Rachel Maddow's Quiet War

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Maddow says that it has become so hard to book conservative guests she worries that if she even calls a Republican senator to try to get him on the show it will become a news story – Maddow is taking Senator so-and-so on! "As time goes on and it gets worse and worse, I think about it less and less because it's not really a possibility," Maddow says.

I am with Wolff in the control room when Wednesday's show falls apart. The problem is a guest – a doctor from Mississippi who had been ousted from a state post because he'd worked with an abortion clinic. It's a perfect narrative for Maddow, an outsider battered by partisan politics, but on-air the doctor just deteriorates in front of her – struggling to tell his own story, his owlish face blinking in the lights, his point becoming more and more obscure. "Come on, girl, cut him off," Wolff murmurs at Maddow, looking at the monitor. "She won't cut him off. She's too nice." In the control room there is an audible deflation; you can almost hear viewers changing the channel.

On the Monday after the Meet the Press imbroglio, I sit in the studio as Maddow broadcasts her show. She races onto the set a minute or two before airtime; in between segments she is still editing scripts; under the desk you can see the sneakers and jeans she wears out of the camera's view. Maddow has, she says, the same relationship with her own body as a puppeteer does with a faulty marionette: "It's like I'm trying to operate a remote-control car with my left hand." Up close you see the straining physicality – with each word she is meant to emphasize, her upper body clenches and moves toward the camera, in a rigid plank. Her joy is ever-present on-air, but it is in part a performance, and you can see the exertion it requires.

It has been obvious, throughout the day, that she is still irritated by the previous day's run-in with Alex Castellanos. Now, on-air, she spends her opening essay exhaustively explaining to the audience why she was right. Out come the charts and graphs. "In 264 out of 265 major occupations, men are getting paid more," she points out. "Republicans, it turns out, do not believe this – and figuring that out makes a bunch of stuff make sense." She talks about the Republican opposition to the Lilly Ledbetter Fair Pay Act, a new law that makes it easier to sue over gender discrimination in pay. Before the confrontation with Castellanos, she says, she had assumed that Republicans opposed the measure because they wanted to deny President Obama a victory. Now, she realizes, "Republicans literally do not believe this problem exists." Then she plays the tape of her exchange on Meet the Press.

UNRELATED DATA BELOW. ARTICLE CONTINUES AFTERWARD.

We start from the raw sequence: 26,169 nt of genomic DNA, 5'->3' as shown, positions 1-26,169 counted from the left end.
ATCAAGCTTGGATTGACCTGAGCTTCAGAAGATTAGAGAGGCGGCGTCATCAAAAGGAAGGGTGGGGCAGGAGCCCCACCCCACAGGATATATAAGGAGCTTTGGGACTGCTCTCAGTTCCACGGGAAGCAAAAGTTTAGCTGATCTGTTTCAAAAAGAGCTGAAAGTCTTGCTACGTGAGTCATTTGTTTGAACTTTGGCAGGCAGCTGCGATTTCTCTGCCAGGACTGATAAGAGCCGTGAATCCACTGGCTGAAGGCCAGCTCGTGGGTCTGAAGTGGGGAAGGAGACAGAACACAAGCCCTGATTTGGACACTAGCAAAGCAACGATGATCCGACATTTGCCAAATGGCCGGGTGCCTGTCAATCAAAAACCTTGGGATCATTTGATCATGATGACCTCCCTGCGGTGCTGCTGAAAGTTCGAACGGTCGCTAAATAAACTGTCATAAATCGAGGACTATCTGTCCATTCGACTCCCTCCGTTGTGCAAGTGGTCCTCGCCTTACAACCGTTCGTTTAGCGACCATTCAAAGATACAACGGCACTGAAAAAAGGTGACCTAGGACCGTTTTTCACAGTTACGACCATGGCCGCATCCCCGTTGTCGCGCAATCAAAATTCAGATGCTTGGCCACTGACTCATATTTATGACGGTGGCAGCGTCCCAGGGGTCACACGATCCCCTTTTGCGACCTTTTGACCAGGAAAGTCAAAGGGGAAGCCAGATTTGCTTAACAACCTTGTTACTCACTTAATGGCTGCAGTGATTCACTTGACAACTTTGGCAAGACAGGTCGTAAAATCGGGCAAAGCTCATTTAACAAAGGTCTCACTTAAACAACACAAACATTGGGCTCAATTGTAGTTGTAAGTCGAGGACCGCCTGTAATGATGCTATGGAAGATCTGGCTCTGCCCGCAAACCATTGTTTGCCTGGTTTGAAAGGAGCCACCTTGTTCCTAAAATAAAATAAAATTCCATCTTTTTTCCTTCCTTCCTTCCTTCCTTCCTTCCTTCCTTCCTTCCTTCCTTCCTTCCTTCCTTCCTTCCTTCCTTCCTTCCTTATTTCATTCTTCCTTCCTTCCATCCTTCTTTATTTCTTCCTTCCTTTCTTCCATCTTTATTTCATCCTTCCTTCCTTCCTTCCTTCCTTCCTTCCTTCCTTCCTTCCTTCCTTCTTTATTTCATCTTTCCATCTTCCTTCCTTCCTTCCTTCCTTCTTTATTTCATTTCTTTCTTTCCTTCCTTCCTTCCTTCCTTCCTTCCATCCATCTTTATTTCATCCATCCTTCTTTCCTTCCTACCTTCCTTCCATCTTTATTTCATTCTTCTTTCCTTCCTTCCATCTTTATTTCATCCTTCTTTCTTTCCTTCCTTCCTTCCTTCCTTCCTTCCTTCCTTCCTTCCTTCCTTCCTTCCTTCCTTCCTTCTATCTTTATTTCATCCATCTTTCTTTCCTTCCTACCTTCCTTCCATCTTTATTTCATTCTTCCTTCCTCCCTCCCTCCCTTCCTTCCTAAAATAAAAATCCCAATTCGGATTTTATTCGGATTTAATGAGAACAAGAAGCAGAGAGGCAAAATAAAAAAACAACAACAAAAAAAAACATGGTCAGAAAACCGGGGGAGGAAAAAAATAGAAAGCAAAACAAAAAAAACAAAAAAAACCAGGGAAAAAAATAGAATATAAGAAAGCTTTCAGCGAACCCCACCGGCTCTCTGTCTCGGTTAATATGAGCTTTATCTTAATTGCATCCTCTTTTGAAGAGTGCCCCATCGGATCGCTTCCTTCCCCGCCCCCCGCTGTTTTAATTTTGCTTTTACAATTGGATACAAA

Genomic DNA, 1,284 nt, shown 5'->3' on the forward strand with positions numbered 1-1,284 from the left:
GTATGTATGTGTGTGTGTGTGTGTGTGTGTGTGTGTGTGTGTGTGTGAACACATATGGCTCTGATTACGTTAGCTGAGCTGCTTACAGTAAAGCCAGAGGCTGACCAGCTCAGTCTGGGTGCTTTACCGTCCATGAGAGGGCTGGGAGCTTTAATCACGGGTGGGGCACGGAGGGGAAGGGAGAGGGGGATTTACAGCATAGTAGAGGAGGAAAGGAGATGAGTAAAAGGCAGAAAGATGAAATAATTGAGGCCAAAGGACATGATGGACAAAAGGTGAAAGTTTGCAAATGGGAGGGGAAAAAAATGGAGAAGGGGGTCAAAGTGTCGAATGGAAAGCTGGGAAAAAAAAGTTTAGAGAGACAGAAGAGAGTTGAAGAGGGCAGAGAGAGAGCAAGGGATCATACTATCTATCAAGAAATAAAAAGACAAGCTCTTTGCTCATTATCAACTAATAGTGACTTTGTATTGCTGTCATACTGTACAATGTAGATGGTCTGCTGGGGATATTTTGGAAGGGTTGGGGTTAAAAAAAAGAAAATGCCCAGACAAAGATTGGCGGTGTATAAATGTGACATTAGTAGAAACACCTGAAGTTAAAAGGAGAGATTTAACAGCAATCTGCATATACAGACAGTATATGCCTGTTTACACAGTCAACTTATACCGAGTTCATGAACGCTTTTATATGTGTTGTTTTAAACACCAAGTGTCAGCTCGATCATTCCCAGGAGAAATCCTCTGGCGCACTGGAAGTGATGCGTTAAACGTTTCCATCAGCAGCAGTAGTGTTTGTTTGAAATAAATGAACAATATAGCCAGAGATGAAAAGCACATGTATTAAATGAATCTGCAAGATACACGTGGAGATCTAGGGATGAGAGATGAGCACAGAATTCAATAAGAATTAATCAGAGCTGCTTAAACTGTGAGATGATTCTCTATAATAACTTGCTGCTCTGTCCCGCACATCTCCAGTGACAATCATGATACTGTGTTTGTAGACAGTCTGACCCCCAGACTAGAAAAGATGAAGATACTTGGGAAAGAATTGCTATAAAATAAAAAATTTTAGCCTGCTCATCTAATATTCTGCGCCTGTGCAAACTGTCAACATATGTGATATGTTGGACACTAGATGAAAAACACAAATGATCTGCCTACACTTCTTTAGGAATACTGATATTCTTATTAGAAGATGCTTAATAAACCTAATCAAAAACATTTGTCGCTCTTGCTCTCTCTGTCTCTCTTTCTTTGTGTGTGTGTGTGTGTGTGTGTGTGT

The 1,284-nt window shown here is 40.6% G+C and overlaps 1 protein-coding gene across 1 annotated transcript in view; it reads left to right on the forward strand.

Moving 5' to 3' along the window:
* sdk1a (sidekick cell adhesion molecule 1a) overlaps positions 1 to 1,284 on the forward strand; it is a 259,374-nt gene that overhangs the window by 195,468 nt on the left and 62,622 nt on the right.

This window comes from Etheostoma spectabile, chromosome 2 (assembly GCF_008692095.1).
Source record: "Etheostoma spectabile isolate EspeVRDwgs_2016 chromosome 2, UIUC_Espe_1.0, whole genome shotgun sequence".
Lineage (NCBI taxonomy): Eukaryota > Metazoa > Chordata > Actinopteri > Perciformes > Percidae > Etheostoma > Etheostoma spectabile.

Watching this, a few feet away, I begin to get a sense of what Maddow is trying to achieve, not just in this segment, but with her entire show. The reason for all the graphs and charts and evidence she presents is that these are the terms in which she understands politics. The show's real aim isn't to present the news, or even to explain it. It is in many ways an internally directed effort, pained and complicated, to answer a question whose particular subject shifts each day, but whose plaintive immediacy remains the same: What is it about this country that is making me angry? There are moments like this where you can see, just about, a sketch of an alternate, Maddow-ized model for television news – one in which the voices of outsiders and activists are given pride of place, in which explication trumps conflict, in which the media are invested in the idea of America but remain deeply skeptical of American power. And then, just as quickly as it takes shape, this vision recedes from view, and the anger turns inward once more.

"I see my job as making a TV show," Maddow says. "I fail at it – constantly. And that's all I can think about."

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